Show simple item record

dc.contributor.advisorBundy, Alan
dc.contributor.advisorSteel, Graham
dc.contributor.advisorSmaill, Alan
dc.contributor.authorG, Sriipriya
dc.contributor.authorGopalan, Sriipriya
dc.date.accessioned2013-09-25T13:24:55Z
dc.date.available2013-09-25T13:24:55Z
dc.date.issued2013-07-02
dc.identifier.urihttp://hdl.handle.net/1842/7872
dc.description.abstractTheorem provers are faced with the challenges of size and complexity, fueled by the increasing range of applications. The use of concurrent/ distributed programming paradigms to engineer better theorem provers merits serious investigation, as it provides: more processing power and opportunities for implementing novel approaches to address theorem proving tasks hitherto infeasible in a sequential setting. Investigation of these opportunities for two diverse theorem prover settings with an emphasis on desirable implementation criteria is the core focus of this thesis. Concurrent programming is notoriously error prone, hard to debug and evaluate. Thus, implementation approaches which promote easy prototyping, portability, incremental development and effective isolation of design and implementation can greatly aid the enterprise of experimentation with the application of concurrent techniques to address specific theorem proving tasks. In this thesis, we have explored one such approach by using Alice ML, a functional programming language with support for concurrency and distribution, to implement the prototypes and have used programming abstractions to encapsulate the implementations of the concurrent techniques used. The utility of this approach is illustrated via proof-of-concept prototypes of concurrent systems for two diverse case studies of theorem proving: the propositional satisfiability problem (SAT) and LCF style (first-order) theorem proving, addressing some previously unexplored parallelisation opportunities for each, as follows:. SAT: We have developed a novel hybrid approach for SAT and implemented a prototype for the same: DPLL-Stalmarck. It uses two complementary algorithms for SAT, DPLL and Stalmarck’s. The two solvers run asynchronously and dynamic information exchange is used for co-operative solving. Interaction of the solvers has been encapsulated as a programming abstraction. Compared to the standalone DPLL solver, DPLL-Stalmarck shows significant performance gains for two of the three problem classes considered and comparable behaviour otherwise. As an exploratory research effort, we have developed a novel algorithm, Concurrent Stalmarck, by applying concurrent techniques to the Stalmarck algorithm. A proof-of-concept prototype for the same has been implemented. Implementation of the saturation technique of the Stalmarck algorithm in a parallel setting, as implemented in Concurrent Stalmarck, has been encapsulated as a programming abstraction. LCF: Provision of programmable concurrent primitives enables customisation of concurrent techniques to specific theorem proving scenarios. In this case study, we have developed a multilayered approach to support programmable, sound extensions for an LCF prover: use programming abstractions to implement the concurrent techniques; use these to develop novel tacticals (control structures to apply tactics), incorporating concurrent techniques; and use these to develop novel proof search procedures. This approach has been implemented in a prototypical LCF style first-order prover, using Alice ML. New tacticals developed are: fastest-first; distributed composition; crossTalk: a novel tactic which uses dynamic, collaborative information exchange to handle unification across multiple sub-goals, with shared meta-variables; a new tactic, performing simultaneous proof-refutation attempts on propositional (sub- )goals, by invoking an external SAT solver (SAT case study), as a counter-example finder. Examples of concrete theorem proving scenarios are provided, demonstrating the utility of these extensions. Synthesis of a variety of automatic proof search procedures has been demonstrated, illustrating the scope of programmability and customisation, enabled by our multilayered approach.en_US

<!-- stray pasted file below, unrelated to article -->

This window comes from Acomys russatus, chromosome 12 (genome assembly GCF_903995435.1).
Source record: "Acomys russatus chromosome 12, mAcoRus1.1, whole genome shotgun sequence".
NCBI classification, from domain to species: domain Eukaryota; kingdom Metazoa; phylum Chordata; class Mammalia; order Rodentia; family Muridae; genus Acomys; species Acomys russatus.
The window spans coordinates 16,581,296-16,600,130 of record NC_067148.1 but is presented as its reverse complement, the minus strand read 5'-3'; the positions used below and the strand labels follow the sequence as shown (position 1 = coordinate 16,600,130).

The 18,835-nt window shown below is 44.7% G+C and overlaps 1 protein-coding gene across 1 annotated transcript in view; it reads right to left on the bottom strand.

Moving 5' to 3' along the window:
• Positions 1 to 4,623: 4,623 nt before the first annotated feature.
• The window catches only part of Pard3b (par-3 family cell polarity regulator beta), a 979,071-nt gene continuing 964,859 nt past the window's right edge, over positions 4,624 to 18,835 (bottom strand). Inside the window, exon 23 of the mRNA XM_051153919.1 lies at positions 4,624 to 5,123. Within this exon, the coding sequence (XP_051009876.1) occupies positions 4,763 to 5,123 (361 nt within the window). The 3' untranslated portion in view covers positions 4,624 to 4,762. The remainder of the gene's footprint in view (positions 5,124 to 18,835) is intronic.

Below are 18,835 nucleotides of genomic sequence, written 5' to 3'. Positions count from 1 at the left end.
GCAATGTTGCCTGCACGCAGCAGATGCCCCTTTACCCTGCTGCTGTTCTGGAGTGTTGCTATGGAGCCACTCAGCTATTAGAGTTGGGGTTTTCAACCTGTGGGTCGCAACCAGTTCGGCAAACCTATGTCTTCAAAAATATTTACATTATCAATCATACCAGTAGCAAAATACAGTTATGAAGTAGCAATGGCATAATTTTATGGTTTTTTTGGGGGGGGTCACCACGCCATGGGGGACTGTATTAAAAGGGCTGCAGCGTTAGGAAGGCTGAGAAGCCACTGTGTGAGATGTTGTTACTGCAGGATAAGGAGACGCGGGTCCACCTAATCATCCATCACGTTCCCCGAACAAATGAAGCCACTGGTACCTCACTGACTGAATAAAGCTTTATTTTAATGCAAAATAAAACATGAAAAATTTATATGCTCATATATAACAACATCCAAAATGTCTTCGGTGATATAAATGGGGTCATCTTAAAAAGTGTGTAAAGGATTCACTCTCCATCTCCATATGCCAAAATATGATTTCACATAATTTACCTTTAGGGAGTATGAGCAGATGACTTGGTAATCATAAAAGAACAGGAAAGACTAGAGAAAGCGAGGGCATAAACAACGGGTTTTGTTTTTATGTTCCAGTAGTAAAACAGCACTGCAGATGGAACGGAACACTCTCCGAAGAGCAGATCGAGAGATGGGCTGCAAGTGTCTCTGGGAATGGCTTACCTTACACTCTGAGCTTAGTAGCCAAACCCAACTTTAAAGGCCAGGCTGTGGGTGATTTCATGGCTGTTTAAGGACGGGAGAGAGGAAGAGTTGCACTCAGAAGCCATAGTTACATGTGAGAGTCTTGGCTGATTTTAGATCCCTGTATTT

dc.language.isoenen_US
dc.publisherThe University of Edinburghen_US
dc.subjectparallelisationen_US
dc.subjecttheorem proversen_US
dc.subjectparallel theorem proversen_US
dc.subjectLCFen_US
dc.subjectSATen_US
dc.subjectfunctionalen_US
dc.subjectabstractionsen_US
dc.titleImplementation methodology for using concurrent and collaborative approaches for theorem provers, with case studies of SAT and LCF style proversen_US
dc.typeThesis or Dissertationen_US
dc.type.qualificationlevelDoctoralen_US
dc.type.qualificationnamePhD Doctor of Philosophyen_US


Files in this item

This item appears in the following Collection(s)

Show simple item record